2. Will primary and general election challenges to incumbent legislators pressure them into supporting steep budget cuts? Over the last several years, the tea party movement has persistently pushed Congress to slash the federal budget. With the tea party energized around this issue, many incumbent legislators – particularly moderate Republicans – are facing challenges from local activists who accuse them of contributing to wasteful federal spending.

Simultaneously, many Democrats in moderate- to conservative-leaning districts have found themselves facing Republican challengers who want to make federal spending the centerpiece of their campaigns. In this political climate, even supporting the BCA cuts is not necessarily enough to prove one’s credentials as a supporter of cutting government spending. These legislators whose seats are at risk are growing wary of opening themselves to charges of fiscal irresponsibility, and some may cast their budget votes with an eye towards protecting their seats in November.

3. How will entitlement reforms be incorporated into the budget? There is widespread – though not universal – agreement in Congress that something must be done about the growing costs of entitlement programs like Medicare, Medicaid, and Social Security. The big question is how to achieve this goal – and whether any single proposal for entitlement reform can actually win majority support in both chambers of Congress.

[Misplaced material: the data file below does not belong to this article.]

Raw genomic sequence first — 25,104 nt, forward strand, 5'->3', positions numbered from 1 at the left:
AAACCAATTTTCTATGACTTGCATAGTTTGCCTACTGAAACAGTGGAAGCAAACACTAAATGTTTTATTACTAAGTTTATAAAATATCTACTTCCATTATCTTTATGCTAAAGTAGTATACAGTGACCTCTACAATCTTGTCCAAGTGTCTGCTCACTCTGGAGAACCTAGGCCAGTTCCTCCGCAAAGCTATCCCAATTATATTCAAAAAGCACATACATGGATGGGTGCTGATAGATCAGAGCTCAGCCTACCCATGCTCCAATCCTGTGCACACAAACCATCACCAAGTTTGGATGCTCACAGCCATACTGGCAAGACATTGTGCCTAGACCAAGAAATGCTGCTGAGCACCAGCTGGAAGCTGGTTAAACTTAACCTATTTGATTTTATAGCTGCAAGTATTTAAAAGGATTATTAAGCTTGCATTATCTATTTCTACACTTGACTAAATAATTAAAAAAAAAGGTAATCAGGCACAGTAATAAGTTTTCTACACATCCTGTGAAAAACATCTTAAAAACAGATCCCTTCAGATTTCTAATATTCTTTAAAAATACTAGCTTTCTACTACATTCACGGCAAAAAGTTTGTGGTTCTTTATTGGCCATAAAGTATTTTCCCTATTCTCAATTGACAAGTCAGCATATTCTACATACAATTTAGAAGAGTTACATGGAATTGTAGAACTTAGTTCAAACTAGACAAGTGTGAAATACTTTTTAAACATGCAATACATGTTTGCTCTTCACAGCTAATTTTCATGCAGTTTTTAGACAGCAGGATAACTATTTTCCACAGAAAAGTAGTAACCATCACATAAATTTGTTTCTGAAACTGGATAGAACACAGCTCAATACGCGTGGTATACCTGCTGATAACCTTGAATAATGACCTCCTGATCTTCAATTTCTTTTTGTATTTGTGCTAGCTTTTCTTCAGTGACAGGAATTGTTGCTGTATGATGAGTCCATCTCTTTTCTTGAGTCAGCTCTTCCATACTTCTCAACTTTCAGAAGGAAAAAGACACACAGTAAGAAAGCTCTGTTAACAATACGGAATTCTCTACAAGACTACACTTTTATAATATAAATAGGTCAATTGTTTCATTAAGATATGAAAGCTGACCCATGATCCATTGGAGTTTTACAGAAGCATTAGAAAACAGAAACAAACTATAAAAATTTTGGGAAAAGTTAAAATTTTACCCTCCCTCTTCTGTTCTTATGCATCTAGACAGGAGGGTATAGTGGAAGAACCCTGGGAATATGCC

Last year, Democrats slammed Republicans for their adoption of Rep. Ryan’s plan to overhaul Medicare, filling the media and airwaves with accusations that the Ryan plan would “end Medicare as we know it.” The plan was ultimately not adopted, and some Republicans may be wary of re-opening that debate this year. Yet, given the plan’s high level of savings ($800 billion over 10 years), some Republicans may accept nothing less than the Ryan plan. Meanwhile, President Obama has proposed a different plan that would save $364 billion from Medicaid and Medicare. Some Democrats will support this proposal – but others will reject it outright because of its cuts to the programs.